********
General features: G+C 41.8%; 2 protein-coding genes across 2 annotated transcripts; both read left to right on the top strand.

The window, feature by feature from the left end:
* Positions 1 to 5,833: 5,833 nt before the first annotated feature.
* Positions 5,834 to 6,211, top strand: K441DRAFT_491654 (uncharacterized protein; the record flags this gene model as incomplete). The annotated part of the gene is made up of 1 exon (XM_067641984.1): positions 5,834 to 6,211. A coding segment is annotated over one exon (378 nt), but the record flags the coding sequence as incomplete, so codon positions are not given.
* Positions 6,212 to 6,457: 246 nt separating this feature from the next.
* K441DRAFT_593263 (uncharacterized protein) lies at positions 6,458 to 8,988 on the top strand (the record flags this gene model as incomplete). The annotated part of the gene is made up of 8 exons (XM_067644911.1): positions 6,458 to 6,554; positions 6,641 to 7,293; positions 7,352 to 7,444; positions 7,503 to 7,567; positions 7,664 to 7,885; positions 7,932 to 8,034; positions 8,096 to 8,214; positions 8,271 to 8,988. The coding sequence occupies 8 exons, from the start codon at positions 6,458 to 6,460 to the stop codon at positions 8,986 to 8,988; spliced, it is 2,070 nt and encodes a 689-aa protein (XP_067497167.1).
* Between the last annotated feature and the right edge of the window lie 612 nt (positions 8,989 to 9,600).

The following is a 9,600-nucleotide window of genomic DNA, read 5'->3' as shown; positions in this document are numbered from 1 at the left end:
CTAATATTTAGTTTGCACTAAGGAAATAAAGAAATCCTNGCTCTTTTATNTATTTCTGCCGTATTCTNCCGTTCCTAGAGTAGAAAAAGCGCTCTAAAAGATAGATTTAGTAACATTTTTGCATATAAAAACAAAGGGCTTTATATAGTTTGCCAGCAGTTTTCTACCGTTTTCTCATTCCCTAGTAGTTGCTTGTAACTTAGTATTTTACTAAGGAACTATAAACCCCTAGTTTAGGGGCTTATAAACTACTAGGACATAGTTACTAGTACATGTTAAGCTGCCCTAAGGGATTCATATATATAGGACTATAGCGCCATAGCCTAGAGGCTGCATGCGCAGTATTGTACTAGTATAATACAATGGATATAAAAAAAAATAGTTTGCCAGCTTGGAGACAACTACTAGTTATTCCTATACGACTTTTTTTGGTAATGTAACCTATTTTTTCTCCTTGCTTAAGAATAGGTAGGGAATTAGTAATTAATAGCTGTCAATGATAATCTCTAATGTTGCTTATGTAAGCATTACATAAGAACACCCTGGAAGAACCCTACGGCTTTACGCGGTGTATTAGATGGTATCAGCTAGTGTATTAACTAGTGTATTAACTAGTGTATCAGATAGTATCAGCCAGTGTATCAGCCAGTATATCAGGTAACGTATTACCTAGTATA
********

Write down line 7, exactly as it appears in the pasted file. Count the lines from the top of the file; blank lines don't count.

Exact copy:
* Between the last annotated feature and the right edge of the window lie 612 nt (positions 8,989 to 9,600).